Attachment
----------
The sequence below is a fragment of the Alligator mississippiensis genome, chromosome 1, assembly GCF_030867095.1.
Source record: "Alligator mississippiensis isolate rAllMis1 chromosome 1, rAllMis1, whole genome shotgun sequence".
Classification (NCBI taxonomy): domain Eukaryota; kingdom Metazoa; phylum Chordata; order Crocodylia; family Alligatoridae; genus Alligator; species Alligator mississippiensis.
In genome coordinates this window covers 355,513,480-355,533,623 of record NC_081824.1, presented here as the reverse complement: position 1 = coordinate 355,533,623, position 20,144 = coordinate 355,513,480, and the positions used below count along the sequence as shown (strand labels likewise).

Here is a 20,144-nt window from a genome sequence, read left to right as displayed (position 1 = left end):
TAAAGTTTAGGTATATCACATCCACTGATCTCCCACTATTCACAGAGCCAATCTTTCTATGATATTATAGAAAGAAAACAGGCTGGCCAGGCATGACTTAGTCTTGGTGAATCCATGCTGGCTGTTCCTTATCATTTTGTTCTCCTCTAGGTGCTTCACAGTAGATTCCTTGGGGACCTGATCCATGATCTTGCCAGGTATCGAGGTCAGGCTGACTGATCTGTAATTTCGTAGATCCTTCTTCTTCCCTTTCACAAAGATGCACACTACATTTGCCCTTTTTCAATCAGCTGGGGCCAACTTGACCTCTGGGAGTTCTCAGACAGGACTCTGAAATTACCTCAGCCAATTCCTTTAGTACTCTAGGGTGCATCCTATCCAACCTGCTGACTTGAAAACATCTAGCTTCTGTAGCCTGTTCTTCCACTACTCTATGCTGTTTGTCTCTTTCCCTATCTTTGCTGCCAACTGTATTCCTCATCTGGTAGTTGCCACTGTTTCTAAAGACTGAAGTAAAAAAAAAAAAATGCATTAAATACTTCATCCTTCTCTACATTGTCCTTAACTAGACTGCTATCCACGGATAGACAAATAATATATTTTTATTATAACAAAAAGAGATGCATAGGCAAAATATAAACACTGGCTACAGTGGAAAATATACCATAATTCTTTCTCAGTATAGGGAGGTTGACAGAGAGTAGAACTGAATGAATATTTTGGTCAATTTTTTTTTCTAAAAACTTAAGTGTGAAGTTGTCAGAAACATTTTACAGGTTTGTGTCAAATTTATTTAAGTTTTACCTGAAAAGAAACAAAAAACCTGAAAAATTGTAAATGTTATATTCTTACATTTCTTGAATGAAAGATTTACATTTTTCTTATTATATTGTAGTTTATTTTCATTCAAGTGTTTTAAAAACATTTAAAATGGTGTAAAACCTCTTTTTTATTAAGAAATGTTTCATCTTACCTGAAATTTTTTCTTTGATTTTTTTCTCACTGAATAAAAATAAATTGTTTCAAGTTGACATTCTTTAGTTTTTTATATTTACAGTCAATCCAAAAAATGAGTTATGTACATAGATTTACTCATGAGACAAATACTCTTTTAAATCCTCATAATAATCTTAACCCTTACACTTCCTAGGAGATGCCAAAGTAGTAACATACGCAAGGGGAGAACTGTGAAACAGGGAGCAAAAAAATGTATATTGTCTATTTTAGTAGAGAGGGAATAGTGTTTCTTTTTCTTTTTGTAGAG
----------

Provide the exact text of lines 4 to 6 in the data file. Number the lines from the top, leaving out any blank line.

In genome coordinates this window covers 355,513,480-355,533,623 of record NC_081824.1, presented here as the reverse complement: position 1 = coordinate 355,533,623, position 20,144 = coordinate 355,513,480, and the positions used below count along the sequence as shown (strand labels likewise).

Here is a 20,144-nt window from a genome sequence, read left to right as displayed (position 1 = left end):
TAAAGTTTAGGTATATCACATCCACTGATCTCCCACTATTCACAGAGCCAATCTTTCTATGATATTATAGAAAGAAAACAGGCTGGCCAGGCATGACTTAGTCTTGGTGAATCCATGCTGGCTGTTCCTTATCATTTTGTTCTCCTCTAGGTGCTTCACAGTAGATTCCTTGGGGACCTGATCCATGATCTTGCCAGGTATCGAGGTCAGGCTGACTGATCTGTAATTTCGTAGATCCTTCTTCTTCCCTTTCACAAAGATGCACACTACATTTGCCCTTTTTCAATCAGCTGGGGCCAACTTGACCTCTGGGAGTTCTCAGACAGGACTCTGAAATTACCTCAGCCAATTCCTTTAGTACTCTAGGGTGCATCCTATCCAACCTGCTGACTTGAAAACATCTAGCTTCTGTAGCCTGTTCTTCCACTACTCTATGCTGTTTGTCTCTTTCCCTATCTTTGCTGCCAACTGTATTCCTCATCTGGTAGTTGCCACTGTTTCTAAAGACTGAAGTAAAAAAAAAAAAATGCATTAAATACTTCATCCTTCTCTACATTGTCCTTAACTAGACTGCTATCCACGGATAGACAAATAATATATTTTTATTATAACAAAAAGAGATGCATAGGCAAAATATAAACACTGGCTACAGTGGAAAATATACCATAATTCTTTCTCAGTATAGGGAGGTTGACAGAGAGTAGAACTGAATGAATATTTTGGTCAATTTTTTTTTCTAAAAACTTAAGTGTGAAGTTGTCAGAAACATTTTACAGGTTTGTGTCAAATTTATTTAAGTTTTACCTGAAAAGAAACAAAAAACCTGAAAAATTGTAAATGTTATATTCTTACATTTCTTGAATGAAAGATTTACATTTTTCTTATTATATTGTAGTTTATTTTCATTCAAGTGTTTTAAAAACATTTAAAATGGTGTAAAACCTCTTTTTTATTAAGAAATGTTTCATCTTACCTGAAATTTTTTCTTTGATTTTTTTCTCACTGAATAAAAATAAATTGTTTCAAGTTGACATTCTTTAGTTTTTTATATTTACAGTCAATCCAAAAAATGAGTTATGTACATAGATTTACTCATGAGACAAATACTCTTTTAAATCCTCATAATAATCTTAACCCTTACACTTCCTAGGAGATGCCAAAGTAGTAACATACGCAAGGGGAGAACTGTGAAACAGGGAGCAAAAAAATGTATATTGTCTATTTTAGTAGAGAGGGAATAGTGTTTCTTTTTCTTTTTGTAGAG